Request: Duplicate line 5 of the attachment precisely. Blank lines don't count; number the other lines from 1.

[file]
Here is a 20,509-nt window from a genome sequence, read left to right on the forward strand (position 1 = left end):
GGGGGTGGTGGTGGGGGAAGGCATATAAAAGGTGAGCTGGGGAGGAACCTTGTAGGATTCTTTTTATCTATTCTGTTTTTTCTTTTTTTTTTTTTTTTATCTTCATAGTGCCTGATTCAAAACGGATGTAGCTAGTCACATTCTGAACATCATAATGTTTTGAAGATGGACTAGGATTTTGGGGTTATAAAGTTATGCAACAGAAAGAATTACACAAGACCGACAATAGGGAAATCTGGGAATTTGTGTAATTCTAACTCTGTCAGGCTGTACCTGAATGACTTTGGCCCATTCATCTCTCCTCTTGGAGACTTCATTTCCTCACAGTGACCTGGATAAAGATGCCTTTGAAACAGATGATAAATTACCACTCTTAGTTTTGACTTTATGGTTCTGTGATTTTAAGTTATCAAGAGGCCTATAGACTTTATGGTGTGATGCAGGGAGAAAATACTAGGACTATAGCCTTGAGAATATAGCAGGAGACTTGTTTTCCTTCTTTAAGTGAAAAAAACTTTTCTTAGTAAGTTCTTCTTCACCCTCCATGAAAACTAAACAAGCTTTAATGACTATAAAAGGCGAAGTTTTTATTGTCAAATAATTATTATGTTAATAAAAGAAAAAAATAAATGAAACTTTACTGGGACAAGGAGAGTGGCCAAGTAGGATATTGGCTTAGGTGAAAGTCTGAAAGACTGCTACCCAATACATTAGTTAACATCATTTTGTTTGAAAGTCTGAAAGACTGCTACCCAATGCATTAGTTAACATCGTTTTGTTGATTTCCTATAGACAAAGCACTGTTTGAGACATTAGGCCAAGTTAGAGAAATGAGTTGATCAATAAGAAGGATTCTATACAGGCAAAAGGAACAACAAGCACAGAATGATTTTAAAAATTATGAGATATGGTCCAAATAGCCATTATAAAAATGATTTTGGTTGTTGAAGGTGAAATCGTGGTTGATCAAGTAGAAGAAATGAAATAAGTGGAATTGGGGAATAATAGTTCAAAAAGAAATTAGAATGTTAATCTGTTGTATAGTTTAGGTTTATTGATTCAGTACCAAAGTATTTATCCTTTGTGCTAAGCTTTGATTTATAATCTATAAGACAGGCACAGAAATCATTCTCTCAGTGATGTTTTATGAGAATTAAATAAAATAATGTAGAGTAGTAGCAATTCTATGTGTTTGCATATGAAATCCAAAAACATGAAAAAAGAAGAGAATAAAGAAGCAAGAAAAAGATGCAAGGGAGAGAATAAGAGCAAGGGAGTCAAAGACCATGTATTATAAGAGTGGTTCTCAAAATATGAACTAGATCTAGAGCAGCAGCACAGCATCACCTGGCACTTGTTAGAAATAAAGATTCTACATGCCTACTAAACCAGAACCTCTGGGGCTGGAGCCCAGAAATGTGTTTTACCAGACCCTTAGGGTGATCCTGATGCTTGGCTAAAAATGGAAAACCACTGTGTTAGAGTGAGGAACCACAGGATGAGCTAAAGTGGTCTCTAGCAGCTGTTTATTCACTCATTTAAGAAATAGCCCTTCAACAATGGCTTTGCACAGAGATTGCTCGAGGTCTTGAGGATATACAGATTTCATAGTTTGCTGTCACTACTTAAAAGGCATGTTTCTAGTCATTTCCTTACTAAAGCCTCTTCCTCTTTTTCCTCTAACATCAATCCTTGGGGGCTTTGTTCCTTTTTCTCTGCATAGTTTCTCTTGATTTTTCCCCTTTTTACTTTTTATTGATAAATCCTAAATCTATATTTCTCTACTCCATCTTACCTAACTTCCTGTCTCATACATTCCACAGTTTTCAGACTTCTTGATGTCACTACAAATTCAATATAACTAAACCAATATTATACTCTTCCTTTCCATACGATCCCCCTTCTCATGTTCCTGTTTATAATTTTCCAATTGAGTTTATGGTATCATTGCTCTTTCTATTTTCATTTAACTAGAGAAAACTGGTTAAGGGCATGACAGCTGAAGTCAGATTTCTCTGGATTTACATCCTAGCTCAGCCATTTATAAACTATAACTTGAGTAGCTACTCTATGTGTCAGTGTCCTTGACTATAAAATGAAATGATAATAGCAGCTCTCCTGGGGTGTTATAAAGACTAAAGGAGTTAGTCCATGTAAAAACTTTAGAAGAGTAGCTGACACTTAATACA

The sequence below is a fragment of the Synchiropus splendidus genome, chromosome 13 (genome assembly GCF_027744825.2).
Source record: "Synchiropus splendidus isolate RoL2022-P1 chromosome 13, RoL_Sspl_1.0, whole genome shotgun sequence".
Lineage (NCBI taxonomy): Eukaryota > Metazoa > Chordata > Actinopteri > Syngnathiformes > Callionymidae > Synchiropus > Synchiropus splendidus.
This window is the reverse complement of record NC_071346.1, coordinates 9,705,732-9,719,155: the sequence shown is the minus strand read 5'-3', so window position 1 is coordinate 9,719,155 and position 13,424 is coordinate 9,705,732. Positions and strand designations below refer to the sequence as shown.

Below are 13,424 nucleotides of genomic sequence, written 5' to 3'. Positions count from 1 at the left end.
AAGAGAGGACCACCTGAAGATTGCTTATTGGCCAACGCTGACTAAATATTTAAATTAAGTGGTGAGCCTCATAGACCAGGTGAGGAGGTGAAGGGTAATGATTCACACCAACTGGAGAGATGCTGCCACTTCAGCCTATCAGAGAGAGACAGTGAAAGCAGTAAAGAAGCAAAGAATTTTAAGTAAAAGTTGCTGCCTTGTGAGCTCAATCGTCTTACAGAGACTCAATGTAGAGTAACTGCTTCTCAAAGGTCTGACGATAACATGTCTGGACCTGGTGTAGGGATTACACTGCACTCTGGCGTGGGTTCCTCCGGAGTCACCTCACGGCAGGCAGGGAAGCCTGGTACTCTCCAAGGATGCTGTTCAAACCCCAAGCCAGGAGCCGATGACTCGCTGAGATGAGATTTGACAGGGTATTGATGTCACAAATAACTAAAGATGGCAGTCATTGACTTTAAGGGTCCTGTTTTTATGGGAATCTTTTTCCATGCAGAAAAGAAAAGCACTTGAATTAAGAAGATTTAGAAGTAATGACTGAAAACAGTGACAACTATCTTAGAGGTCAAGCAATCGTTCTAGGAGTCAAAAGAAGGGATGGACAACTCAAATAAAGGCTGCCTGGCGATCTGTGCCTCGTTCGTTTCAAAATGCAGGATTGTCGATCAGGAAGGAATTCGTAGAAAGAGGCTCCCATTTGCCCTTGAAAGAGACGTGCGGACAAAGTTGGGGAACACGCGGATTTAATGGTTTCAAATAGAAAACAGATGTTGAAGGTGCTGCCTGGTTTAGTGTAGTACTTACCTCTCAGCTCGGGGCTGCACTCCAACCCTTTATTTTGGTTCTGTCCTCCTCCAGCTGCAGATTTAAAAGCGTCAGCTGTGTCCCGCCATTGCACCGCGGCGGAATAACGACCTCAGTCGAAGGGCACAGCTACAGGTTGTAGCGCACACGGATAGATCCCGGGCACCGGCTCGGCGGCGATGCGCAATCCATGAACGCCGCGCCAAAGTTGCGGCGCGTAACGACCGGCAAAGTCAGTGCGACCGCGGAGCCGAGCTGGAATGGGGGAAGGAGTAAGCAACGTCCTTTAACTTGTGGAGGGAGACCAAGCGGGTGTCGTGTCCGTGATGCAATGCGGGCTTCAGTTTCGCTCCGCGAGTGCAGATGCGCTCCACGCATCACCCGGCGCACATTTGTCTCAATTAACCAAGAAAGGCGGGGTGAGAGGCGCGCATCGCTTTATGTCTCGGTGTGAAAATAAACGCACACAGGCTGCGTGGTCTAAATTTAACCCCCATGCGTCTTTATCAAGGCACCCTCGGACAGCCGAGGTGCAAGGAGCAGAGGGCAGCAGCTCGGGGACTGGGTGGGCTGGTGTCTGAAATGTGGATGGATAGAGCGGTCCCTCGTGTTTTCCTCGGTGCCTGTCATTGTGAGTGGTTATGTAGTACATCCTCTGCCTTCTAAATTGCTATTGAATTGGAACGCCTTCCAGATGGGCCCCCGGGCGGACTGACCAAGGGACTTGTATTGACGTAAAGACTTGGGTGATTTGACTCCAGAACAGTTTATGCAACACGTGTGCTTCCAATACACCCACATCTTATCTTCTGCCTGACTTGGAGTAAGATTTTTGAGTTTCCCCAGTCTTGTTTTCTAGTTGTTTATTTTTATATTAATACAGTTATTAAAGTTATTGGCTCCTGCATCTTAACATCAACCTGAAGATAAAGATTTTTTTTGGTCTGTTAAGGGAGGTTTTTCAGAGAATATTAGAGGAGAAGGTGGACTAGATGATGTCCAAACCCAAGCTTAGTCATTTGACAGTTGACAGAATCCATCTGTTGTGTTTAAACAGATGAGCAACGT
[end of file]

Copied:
Lineage (NCBI taxonomy): Eukaryota > Metazoa > Chordata > Actinopteri > Syngnathiformes > Callionymidae > Synchiropus > Synchiropus splendidus.